All my horse gear has been packed up and readied for shipment. However, the move to our ranch property in the Philippines has been delayed for a while. Still, the last thing I anticipated was an opportunity for more saddle time here in the U.S. All that changed with an invitation to the Christmas party at Beaver Hollow Farm, the barn where I’ve been riding for several years. Folks were surprised to see me. All indications had been that we would already have moved. But all of us expressed the hope of a few more rides together.
The barn owner sympathized with the delay, but I could see the wheels turning in his head. He asked about my new timeline, then hit me with a welcome request. “Since you’re going to be here for a while, I just got this little mare I’d like for you to take a look at.” He knows just how to pique my curiosity. He continued to add “she’s a good little horse, but she’s…. opinionated.” He left it at that and we continued with the party.
This past weekend, I went out to “take a look” at her. Mimi is a 6 year old Tennessee walking horse, black, with a small white snip on her nose, and just a hint of a white spot on her face. Bruce, a fellow rider, caught her up for me. As they approached, I could see that she was a bit nervous. She was not paying attention to Bruce at all. Instead, her eyes and ears were focused on her new surroundings. That’s normal for a horse in a new place, but I wanted her attention on me. When I took the line from Bruce, I spoke to her and shook the lead to get her attention. It took a couple of times, but she settled in by my shoulder and walked calmly with me to the hitching rail.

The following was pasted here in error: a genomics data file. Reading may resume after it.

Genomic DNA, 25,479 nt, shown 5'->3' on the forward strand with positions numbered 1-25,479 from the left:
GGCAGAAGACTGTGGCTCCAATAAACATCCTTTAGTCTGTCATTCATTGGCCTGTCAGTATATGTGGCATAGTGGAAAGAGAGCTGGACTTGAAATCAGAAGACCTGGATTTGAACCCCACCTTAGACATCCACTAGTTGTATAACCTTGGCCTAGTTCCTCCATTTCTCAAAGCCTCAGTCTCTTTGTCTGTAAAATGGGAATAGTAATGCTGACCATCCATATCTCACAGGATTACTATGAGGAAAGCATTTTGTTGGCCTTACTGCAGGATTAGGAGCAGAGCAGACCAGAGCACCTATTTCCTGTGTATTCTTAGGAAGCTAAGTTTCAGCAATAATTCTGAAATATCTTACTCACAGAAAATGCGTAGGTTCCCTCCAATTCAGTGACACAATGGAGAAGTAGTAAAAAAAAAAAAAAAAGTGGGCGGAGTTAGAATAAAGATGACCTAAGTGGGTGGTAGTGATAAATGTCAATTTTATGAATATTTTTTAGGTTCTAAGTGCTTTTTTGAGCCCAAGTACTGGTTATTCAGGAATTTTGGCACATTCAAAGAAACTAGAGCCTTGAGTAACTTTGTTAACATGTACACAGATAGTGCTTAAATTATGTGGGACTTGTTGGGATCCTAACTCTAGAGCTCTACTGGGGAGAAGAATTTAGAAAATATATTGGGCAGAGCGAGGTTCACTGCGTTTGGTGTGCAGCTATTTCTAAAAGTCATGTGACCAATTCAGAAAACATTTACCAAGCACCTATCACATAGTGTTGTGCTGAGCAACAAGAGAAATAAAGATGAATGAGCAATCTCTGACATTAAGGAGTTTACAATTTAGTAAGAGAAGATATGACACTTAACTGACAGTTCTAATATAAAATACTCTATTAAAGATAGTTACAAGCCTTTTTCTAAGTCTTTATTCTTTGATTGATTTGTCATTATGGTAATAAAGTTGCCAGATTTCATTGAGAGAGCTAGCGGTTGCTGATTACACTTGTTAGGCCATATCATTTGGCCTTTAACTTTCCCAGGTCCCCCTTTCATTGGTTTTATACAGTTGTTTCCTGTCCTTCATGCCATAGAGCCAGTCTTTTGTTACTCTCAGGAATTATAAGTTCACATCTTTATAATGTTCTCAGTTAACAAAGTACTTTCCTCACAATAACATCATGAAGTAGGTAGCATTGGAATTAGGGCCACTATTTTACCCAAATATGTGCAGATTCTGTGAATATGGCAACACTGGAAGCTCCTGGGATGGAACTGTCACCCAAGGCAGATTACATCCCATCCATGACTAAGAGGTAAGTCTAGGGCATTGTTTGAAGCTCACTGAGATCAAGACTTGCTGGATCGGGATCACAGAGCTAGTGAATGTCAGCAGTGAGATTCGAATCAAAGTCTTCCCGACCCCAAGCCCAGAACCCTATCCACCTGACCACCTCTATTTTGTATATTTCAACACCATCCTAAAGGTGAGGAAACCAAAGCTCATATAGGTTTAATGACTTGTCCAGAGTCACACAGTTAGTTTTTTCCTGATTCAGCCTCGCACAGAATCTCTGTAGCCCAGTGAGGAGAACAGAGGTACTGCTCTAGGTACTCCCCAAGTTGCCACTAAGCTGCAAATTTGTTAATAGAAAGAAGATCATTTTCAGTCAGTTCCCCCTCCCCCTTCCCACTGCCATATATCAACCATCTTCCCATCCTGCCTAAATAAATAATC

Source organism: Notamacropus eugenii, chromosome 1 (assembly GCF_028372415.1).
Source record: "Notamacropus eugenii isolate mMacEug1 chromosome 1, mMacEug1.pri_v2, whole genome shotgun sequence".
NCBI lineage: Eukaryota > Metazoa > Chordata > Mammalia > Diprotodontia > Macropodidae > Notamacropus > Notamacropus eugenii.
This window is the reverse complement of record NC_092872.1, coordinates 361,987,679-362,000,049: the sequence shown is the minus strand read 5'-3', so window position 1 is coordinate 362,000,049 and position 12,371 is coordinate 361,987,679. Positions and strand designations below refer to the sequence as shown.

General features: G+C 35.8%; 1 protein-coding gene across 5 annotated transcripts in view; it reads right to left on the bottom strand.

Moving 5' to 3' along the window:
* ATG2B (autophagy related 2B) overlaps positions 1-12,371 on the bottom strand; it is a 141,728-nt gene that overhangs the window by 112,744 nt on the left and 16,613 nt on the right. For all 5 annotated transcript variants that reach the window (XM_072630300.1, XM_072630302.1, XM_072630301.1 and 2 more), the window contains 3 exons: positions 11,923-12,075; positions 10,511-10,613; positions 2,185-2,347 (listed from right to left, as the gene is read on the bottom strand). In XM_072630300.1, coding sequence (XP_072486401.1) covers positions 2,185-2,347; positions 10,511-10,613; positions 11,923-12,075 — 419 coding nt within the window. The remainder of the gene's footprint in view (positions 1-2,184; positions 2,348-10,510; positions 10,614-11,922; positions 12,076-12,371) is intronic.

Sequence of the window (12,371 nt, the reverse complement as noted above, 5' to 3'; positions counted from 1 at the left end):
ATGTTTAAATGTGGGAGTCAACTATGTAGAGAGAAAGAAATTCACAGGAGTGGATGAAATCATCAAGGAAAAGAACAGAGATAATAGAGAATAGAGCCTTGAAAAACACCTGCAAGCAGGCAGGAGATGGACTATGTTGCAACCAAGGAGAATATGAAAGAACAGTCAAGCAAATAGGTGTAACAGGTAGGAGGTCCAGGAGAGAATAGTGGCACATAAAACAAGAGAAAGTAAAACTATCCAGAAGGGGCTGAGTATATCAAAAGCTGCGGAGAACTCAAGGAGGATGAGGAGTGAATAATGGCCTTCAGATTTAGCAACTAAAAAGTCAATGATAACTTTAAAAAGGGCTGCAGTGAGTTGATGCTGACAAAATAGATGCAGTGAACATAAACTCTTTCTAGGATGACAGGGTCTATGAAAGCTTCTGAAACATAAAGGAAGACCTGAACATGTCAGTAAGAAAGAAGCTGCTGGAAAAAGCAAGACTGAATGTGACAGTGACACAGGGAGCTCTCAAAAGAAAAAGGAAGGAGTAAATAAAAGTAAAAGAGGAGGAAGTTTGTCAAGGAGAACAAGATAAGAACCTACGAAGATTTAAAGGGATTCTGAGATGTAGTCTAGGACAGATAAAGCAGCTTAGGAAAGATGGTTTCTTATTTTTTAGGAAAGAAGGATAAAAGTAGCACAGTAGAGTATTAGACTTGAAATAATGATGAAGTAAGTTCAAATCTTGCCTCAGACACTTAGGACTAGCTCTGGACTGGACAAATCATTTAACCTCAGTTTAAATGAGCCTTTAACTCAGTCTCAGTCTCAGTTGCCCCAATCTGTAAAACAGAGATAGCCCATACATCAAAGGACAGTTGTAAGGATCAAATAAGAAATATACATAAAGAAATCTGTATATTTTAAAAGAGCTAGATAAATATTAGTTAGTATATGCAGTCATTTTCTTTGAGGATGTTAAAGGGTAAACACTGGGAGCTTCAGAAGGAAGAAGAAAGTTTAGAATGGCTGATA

Mimi has been to charm school. Her ground manners are impeccable. Before I mounted, I sacked her out with an oversized shirt. She stood for all of it, obviously from prior experience. She stood perfectly still for mounting, and I continued the sacking out from the saddle with no problems. I tossed the shirt onto the fence and began working on the rail.
The little horse works off of voice commands. She turns with very little pressure, almost neck reining. She stops and backs on voice command. In short, she has none of the problems I’m usually asked to fix. But, when I asked for a faster gait, she would start in a smooth running walk for a few strides, then switch into a bouncy pace. We worked on that for a short time, stopping her when she changed her gait, then starting again. Then I put her away.
A short time later, the boss and I were sitting in the garage lounge area, and he told me Mimi’s story. He had bought her from a hunter / jumper barn, an unlikely place for a Tennessee walker. She wasn’t working out for them there. I suspect partly because walking horse gaits don’t mesh well with the way a hunter is supposed to move. He has had two people ride her before I climbed on. She bucked with both, and tossed one of them. Both had immediately gathered the reins up tight and stayed in her mouth. I pride myself on having a light touch on the reins, so that issue didn’t come up with me.
The boss told me that he wanted to enter her in the local fun show next spring. He also wants to see how she reacts to distractions such as tarps and obstacles. So that is my next move with her. We’ll see what develops.